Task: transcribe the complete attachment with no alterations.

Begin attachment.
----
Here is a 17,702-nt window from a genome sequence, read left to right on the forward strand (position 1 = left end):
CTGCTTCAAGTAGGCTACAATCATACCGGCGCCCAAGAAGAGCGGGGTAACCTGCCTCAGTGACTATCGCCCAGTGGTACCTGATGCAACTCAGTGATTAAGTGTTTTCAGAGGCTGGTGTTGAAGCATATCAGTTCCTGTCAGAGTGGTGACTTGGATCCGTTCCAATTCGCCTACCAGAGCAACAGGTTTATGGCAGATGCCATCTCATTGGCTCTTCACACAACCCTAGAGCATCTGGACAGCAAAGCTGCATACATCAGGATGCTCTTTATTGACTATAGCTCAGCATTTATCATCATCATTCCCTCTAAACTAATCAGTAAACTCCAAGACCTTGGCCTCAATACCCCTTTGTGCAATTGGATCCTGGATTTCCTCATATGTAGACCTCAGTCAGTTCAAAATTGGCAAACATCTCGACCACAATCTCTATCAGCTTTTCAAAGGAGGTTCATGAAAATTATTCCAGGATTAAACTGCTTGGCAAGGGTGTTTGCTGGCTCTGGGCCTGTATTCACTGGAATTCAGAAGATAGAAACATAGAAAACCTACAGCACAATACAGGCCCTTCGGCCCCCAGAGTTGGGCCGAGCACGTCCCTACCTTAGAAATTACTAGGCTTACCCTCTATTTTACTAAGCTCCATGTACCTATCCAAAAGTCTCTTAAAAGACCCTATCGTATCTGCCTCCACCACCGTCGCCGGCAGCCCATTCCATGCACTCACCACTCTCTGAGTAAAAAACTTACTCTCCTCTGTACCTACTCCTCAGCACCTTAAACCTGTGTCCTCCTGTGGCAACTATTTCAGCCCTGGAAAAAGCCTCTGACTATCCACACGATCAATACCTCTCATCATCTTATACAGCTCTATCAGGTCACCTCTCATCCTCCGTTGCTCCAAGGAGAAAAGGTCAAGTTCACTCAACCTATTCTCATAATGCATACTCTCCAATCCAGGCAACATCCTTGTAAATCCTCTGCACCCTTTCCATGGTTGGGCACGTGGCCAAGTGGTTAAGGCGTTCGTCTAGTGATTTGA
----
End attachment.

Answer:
Here is a 17,702-nt window from a genome sequence, read left to right on the forward strand (position 1 = left end):
CTGCTTCAAGTAGGCTACAATCATACCGGCGCCCAAGAAGAGCGGGGTAACCTGCCTCAGTGACTATCGCCCAGTGGTACCTGATGCAACTCAGTGATTAAGTGTTTTCAGAGGCTGGTGTTGAAGCATATCAGTTCCTGTCAGAGTGGTGACTTGGATCCGTTCCAATTCGCCTACCAGAGCAACAGGTTTATGGCAGATGCCATCTCATTGGCTCTTCACACAACCCTAGAGCATCTGGACAGCAAAGCTGCATACATCAGGATGCTCTTTATTGACTATAGCTCAGCATTTATCATCATCATTCCCTCTAAACTAATCAGTAAACTCCAAGACCTTGGCCTCAATACCCCTTTGTGCAATTGGATCCTGGATTTCCTCATATGTAGACCTCAGTCAGTTCAAAATTGGCAAACATCTCGACCACAATCTCTATCAGCTTTTCAAAGGAGGTTCATGAAAATTATTCCAGGATTAAACTGCTTGGCAAGGGTGTTTGCTGGCTCTGGGCCTGTATTCACTGGAATTCAGAAGATAGAAACATAGAAAACCTACAGCACAATACAGGCCCTTCGGCCCCCAGAGTTGGGCCGAGCACGTCCCTACCTTAGAAATTACTAGGCTTACCCTCTATTTTACTAAGCTCCATGTACCTATCCAAAAGTCTCTTAAAAGACCCTATCGTATCTGCCTCCACCACCGTCGCCGGCAGCCCATTCCATGCACTCACCACTCTCTGAGTAAAAAACTTACTCTCCTCTGTACCTACTCCTCAGCACCTTAAACCTGTGTCCTCCTGTGGCAACTATTTCAGCCCTGGAAAAAGCCTCTGACTATCCACACGATCAATACCTCTCATCATCTTATACAGCTCTATCAGGTCACCTCTCATCCTCCGTTGCTCCAAGGAGAAAAGGTCAAGTTCACTCAACCTATTCTCATAATGCATACTCTCCAATCCAGGCAACATCCTTGTAAATCCTCTGCACCCTTTCCATGGTTGGGCACGTGGCCAAGTGGTTAAGGCGTTCGTCTAGTGATTTGA